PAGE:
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Undergrads showcase top research talent

09 October 2015

Annual poster exhibition allows students to display academic ability

From l-r: Undergraduate Research Poster winner Jessica Oliver with her lecturer Dr Tapas Sen and Stuart Hampton-Reeves, Professor of Research-Informed Teaching. 

Gifted undergraduate research students at the University of Central Lancashire (UCLan) have demonstrated their educational abilities at an annual academic exhibition.

Forty undergraduates worked with a range of academics for 10 weeks over the summer break to produce postgraduate level research for UCLan’s Undergraduate Research Internship Scheme.

They investigated a variety of academic subject areas including engineering, pharmacy, medicine, health and psychology and for the second time in three years Jessica Oliver was named as the poster competition winner.

In 2013 she won with her brain cancer research but this year she was recognised for her work on the decontamination of water using various ion exchange systems.

The 21-year-old, who is in the final year of her four year Masters in Chemistry degree, said: “It’s an amazing experience just to have been able to take part in the Undergraduate Research Internship Scheme for the second time during my time at UCLan so to win twice is absolutely phenomenal. I have friends at a lot of other universities and they don’t have anything like this scheme so they’re very jealous of the opportunities which are available at UCLan.”

“The quality of work was so high that I had to remind myself as I walked around that they are undergraduates, not postgraduates or beyond. It was truly special.”

Five other students were given highly commended awards for their work. Anya Snary from the School of Dentistry; Samuel Molony from the School of Engineering; Jasleen Kaur from the School of Humanities & Social Sciences were recognised by the University. They were joined by mature distance learning students David Glass and Richard Rae, from the School of Physical Sciences and Computing, who worked together on their project investigating the presence of dust in galaxies.

Retired dentist Richard and Chemical engineer David used technology to analyse the temperature of light waves emitted from the galaxy, to discover that dust is present in these galaxies.

Having visited the South African Large Telescope on a UCLan funded research trip, David said: “The great thing about being a UCLan distance learner is the community, lots of students make the effort to meet up whenever possible, we even met another student carrying out research in Cape Town.”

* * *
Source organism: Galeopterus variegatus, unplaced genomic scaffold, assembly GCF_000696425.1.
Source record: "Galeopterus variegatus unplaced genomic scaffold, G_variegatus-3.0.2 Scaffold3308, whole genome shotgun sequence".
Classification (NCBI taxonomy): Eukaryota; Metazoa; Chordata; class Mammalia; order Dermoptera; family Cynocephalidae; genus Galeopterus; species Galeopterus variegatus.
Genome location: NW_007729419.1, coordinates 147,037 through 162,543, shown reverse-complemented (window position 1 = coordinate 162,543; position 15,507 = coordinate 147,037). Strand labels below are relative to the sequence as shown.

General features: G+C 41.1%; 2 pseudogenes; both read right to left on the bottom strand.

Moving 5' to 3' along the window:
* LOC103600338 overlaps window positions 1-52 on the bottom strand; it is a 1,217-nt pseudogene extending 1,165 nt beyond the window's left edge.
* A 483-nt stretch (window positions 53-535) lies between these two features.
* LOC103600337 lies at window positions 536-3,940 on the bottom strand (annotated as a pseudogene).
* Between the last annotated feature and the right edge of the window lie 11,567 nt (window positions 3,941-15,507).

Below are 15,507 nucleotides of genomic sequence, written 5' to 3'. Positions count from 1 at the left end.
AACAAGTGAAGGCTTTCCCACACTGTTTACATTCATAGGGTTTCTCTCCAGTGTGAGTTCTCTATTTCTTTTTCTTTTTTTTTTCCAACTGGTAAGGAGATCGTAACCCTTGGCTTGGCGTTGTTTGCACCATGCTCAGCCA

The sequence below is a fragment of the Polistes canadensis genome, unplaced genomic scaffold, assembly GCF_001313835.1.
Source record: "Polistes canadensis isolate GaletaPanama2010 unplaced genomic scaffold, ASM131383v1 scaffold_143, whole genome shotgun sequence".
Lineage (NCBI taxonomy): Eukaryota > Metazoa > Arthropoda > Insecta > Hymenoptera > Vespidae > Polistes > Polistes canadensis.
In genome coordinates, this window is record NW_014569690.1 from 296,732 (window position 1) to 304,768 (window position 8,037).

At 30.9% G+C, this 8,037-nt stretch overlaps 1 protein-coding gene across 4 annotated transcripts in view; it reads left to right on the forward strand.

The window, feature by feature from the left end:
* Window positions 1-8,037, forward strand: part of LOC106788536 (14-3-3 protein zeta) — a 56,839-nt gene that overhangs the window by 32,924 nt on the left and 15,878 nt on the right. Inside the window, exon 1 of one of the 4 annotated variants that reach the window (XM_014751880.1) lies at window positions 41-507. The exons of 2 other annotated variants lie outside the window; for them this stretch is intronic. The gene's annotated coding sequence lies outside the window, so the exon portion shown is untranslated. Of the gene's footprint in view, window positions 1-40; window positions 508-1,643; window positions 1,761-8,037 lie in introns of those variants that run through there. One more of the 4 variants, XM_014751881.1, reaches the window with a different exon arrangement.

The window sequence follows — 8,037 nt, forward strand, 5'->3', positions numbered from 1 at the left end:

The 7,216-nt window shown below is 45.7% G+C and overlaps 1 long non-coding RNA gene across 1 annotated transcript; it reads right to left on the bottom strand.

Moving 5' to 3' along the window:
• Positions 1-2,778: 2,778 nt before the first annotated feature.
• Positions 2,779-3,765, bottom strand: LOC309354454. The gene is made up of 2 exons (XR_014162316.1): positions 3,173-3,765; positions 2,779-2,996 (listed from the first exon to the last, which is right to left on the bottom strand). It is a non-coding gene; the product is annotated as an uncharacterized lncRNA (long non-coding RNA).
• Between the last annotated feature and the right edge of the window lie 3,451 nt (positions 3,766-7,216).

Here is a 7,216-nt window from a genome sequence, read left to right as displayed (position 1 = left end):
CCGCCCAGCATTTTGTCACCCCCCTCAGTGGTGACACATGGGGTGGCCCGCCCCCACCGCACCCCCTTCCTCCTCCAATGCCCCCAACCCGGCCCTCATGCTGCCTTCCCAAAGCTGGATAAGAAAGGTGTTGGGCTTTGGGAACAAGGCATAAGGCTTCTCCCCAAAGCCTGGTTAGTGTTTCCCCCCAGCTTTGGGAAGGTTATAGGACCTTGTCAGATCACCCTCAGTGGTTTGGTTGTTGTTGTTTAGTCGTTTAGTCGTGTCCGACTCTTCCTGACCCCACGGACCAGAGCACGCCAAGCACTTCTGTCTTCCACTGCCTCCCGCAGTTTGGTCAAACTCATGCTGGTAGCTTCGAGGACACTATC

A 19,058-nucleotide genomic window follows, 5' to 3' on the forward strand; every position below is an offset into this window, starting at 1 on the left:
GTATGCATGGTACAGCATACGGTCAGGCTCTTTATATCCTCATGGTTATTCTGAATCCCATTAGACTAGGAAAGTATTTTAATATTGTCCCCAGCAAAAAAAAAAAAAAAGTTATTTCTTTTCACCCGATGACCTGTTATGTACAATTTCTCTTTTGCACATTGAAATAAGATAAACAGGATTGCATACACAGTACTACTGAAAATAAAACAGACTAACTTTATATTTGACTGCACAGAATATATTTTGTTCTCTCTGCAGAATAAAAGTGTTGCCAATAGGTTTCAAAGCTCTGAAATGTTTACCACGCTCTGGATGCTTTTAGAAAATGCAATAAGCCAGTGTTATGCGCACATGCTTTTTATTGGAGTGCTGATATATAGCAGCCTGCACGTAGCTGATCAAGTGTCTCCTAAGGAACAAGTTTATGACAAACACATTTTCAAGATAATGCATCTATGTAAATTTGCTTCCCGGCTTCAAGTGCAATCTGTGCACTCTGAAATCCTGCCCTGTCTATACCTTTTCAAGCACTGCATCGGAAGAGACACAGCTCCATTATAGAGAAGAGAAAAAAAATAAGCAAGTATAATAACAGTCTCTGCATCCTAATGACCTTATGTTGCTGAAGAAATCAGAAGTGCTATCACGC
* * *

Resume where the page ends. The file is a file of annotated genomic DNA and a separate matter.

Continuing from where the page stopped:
Richard, from Windermere, swapped the dentist chair for the sky at night to study for an astronomy degree. He added: “It was something I have always wanted to do. I’ve always loved looking through the telescope and reading books about stars on a long winter’s night.”

The highly commended students receiving their awards from Professor Gai Murphy, Pro Vice-Chancellor (Student Experience) and Stuart Hampton-Reeves, Professor of Research-Informed Teaching. From l-r David Glass, Richard Rae, Professor Murphy, Professor Hampton-Reeves, Anya Snary, Samuel Molony and Jasleen Kaur.

“I have friends at a lot of other universities and they don’t have anything like this scheme so they’re very jealous of the opportunities which are available at UCLan.”

Among the other highlights were Naseerah Akooji’s international study on hypno-therapy as pain management during labour and Rebecca Hulme’s investigation asking do we taste food differently based on how it’s labelled.

The Undergraduate Research Internship Scheme poster exhibition is now in its eighth year. UCLan’s Pro Vice-Chancellor (Student Experience) Professor Gai Murphy addressed the exhibition and presented the students with their certificates and prizes.

She said: “I was so impressed with the breadth and variety of real-world research topics which the undergraduate students tackled. It was fantastic to see their passion and I hope this experience has spurred them on to make research a career path as they have shown all the aptitude required. The quality of work was so high that I had to remind myself as I walked around that they are undergraduates, not postgraduates or beyond. It was truly special.”